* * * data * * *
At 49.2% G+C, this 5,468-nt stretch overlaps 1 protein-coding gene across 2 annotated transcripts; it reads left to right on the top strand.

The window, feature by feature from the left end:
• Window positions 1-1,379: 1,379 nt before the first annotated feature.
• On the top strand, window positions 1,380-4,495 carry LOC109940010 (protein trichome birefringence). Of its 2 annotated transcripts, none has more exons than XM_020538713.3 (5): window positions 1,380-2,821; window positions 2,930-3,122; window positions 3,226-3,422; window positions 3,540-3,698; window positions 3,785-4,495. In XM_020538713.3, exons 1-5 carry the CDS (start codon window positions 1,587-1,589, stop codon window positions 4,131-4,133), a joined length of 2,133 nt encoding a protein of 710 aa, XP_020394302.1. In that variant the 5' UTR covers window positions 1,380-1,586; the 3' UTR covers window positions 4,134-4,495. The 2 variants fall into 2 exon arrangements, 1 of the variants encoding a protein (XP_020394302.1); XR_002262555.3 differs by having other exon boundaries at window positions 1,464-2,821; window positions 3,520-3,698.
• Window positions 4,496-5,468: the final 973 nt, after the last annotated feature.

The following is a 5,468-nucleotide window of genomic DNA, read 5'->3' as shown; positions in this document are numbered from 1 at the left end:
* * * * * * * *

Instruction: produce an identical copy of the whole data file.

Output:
At 49.2% G+C, this 5,468-nt stretch overlaps 1 protein-coding gene across 2 annotated transcripts; it reads left to right on the top strand.

The window, feature by feature from the left end:
• Window positions 1-1,379: 1,379 nt before the first annotated feature.
• On the top strand, window positions 1,380-4,495 carry LOC109940010 (protein trichome birefringence). Of its 2 annotated transcripts, none has more exons than XM_020538713.3 (5): window positions 1,380-2,821; window positions 2,930-3,122; window positions 3,226-3,422; window positions 3,540-3,698; window positions 3,785-4,495. In XM_020538713.3, exons 1-5 carry the CDS (start codon window positions 1,587-1,589, stop codon window positions 4,131-4,133), a joined length of 2,133 nt encoding a protein of 710 aa, XP_020394302.1. In that variant the 5' UTR covers window positions 1,380-1,586; the 3' UTR covers window positions 4,134-4,495. The 2 variants fall into 2 exon arrangements, 1 of the variants encoding a protein (XP_020394302.1); XR_002262555.3 differs by having other exon boundaries at window positions 1,464-2,821; window positions 3,520-3,698.
• Window positions 4,496-5,468: the final 973 nt, after the last annotated feature.

The following is a 5,468-nucleotide window of genomic DNA, read 5'->3' as shown; positions in this document are numbered from 1 at the left end: